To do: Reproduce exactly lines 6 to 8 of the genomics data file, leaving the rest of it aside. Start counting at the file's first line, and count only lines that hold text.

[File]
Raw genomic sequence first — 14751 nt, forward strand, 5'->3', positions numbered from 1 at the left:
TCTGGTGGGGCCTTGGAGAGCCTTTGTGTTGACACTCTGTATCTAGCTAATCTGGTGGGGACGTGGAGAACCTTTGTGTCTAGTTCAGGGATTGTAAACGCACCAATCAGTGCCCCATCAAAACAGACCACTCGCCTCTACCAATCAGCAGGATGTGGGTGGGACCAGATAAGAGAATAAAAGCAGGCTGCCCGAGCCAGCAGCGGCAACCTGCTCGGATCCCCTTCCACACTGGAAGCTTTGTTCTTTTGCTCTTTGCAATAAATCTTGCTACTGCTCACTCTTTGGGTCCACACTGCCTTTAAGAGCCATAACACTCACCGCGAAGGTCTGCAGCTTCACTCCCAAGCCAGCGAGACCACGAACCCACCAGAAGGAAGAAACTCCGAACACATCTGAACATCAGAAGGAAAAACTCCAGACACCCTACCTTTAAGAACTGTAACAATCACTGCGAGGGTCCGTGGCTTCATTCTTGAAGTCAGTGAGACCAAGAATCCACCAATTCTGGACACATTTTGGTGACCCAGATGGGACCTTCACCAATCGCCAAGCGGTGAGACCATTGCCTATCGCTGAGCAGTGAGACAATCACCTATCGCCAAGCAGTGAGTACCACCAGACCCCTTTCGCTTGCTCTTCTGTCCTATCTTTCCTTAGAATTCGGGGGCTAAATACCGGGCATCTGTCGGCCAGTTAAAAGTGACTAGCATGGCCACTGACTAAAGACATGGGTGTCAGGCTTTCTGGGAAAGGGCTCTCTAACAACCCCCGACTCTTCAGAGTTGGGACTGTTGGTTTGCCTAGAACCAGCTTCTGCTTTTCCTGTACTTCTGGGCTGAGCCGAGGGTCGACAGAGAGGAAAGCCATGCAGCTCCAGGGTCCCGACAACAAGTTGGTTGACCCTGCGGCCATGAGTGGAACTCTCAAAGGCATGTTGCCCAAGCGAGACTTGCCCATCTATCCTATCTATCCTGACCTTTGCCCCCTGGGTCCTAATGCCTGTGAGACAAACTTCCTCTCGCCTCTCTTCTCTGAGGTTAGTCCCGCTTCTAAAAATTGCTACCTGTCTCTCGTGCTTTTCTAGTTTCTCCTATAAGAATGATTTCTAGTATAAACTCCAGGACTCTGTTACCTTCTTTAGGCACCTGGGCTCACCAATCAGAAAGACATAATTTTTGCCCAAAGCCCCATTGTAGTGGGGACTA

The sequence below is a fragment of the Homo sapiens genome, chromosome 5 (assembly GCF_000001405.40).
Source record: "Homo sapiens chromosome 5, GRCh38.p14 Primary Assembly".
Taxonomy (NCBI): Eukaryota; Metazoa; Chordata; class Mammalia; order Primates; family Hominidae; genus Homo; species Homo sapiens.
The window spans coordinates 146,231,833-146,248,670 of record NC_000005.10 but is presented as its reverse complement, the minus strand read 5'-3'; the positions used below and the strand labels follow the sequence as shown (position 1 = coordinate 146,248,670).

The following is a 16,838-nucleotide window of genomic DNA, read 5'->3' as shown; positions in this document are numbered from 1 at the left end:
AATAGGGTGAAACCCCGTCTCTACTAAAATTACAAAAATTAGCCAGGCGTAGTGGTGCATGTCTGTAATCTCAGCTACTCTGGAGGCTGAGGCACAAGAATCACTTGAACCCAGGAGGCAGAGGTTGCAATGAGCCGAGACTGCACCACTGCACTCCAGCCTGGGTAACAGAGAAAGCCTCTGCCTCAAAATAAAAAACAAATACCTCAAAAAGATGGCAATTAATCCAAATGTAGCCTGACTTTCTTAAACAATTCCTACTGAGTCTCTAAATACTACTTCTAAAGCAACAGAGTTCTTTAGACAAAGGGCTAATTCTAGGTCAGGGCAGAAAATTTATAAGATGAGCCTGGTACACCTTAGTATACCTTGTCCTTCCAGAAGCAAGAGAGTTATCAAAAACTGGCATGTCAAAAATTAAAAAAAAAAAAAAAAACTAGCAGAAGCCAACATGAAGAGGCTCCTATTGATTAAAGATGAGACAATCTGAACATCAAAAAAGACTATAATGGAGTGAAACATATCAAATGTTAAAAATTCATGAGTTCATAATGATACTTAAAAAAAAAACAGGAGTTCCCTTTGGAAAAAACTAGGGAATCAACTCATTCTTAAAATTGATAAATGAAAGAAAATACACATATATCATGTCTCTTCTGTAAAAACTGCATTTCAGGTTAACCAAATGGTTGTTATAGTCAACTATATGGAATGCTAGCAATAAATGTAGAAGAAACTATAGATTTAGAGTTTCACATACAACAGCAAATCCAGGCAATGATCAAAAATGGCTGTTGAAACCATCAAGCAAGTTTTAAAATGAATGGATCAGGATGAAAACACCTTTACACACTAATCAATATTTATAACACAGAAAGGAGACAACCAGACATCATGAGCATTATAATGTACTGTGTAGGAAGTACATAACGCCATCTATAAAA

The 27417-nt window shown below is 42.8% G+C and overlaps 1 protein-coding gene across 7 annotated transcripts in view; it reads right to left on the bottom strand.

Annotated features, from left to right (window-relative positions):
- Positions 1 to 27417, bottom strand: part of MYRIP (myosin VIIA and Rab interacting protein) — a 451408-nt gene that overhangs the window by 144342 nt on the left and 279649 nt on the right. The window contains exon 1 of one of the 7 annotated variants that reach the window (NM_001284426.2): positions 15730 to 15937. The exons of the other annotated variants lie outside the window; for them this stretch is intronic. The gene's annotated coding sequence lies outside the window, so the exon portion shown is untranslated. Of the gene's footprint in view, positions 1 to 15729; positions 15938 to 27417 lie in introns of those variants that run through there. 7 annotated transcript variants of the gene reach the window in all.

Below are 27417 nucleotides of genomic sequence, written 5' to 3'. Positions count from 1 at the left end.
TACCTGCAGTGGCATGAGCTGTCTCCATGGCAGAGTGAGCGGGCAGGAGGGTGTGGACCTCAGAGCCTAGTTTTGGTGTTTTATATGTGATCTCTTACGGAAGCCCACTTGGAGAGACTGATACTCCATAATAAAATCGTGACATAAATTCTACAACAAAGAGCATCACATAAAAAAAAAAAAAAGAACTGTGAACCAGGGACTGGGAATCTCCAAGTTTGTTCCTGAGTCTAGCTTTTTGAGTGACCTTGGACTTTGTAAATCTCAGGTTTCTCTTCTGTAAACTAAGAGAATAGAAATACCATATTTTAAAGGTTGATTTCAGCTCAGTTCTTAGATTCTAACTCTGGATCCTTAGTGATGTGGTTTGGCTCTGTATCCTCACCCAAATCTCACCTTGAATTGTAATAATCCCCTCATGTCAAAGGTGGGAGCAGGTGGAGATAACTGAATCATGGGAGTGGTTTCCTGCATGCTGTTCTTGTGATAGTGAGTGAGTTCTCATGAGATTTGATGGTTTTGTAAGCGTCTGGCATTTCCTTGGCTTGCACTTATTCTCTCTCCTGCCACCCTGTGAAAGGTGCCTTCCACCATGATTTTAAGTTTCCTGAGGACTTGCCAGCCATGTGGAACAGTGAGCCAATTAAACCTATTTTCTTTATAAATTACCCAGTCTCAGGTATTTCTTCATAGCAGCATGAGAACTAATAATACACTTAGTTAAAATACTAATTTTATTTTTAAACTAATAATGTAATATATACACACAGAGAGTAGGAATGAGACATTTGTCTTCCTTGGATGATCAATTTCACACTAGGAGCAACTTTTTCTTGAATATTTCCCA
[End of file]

The window spans coordinates 146,231,833-146,248,670 of record NC_000005.10 but is presented as its reverse complement, the minus strand read 5'-3'; the positions used below and the strand labels follow the sequence as shown (position 1 = coordinate 146,248,670).

The following is a 16,838-nucleotide window of genomic DNA, read 5'->3' as shown; positions in this document are numbered from 1 at the left end:
AATAGGGTGAAACCCCGTCTCTACTAAAATTACAAAAATTAGCCAGGCGTAGTGGTGCATGTCTGTAATCTCAGCTACTCTGGAGGCTGAGGCACAAGAATCACTTGAACCCAGGAGGCAGAGGTTGCAATGAGCCGAGACTGCACCACTGCACTCCAGCCTGGGTAACAGAGAAAGCCTCTGCCTCAAAATAAAAAACAAATACCTCAAAAAGATGGCAATTAATCCAAATGTAGCCTGACTTTCTTAAACAATTCCTACTGAGTCTCTAAATACTACTTCTAAAGCAACAGAGTTCTTTAGACAAAGGGCTAATTCTAGGTCAGGGCAGAAAATTTATAAGATGAGCCTGGTACACCTTAGTATACCTTGTCCTTCCAGAAGCAAGAGAGTTATCAAAAACTGGCATGTCAAAAATTAAAAAAAAAAAAAAAAACTAGCAGAAGCCAACATGAAGAGGCTCCTATTGATTAAAGATGAGACAATCTGAACATCAAAAAAGACTATAATGGAGTGAAACATATCAAATGTTAAAAATTCATGAGTTCATAATGATACTTAAAAAAAAAACAGGAGTTCCCTTTGGAAAAAACTAGGGAATCAACTCATTCTTAAAATTGATAAATGAAAGAAAATACACATATATCATGTCTCTTCTGTAAAAACTGCATTTCAGGTTAACCAAATGGTTGTTATAGTCAACTATATGGAATGCTAGCAATAAATGTAGAAGAAACTATAGATTTAGAGTTTCACATACAACAGCAAATCCAGGCAATGATCAAAAATGGCTGTTGAAACCATCAAGCAAGTTTTAAAATGAATGGATCAGGATGAAAACACCTTTACACACTAATCAATATTTATAACACAGAAAGGAGACAACCAGACATCATGAGCATTATAATGTACTGTGTAGGAAGTACATAACGCCATCTATAAAA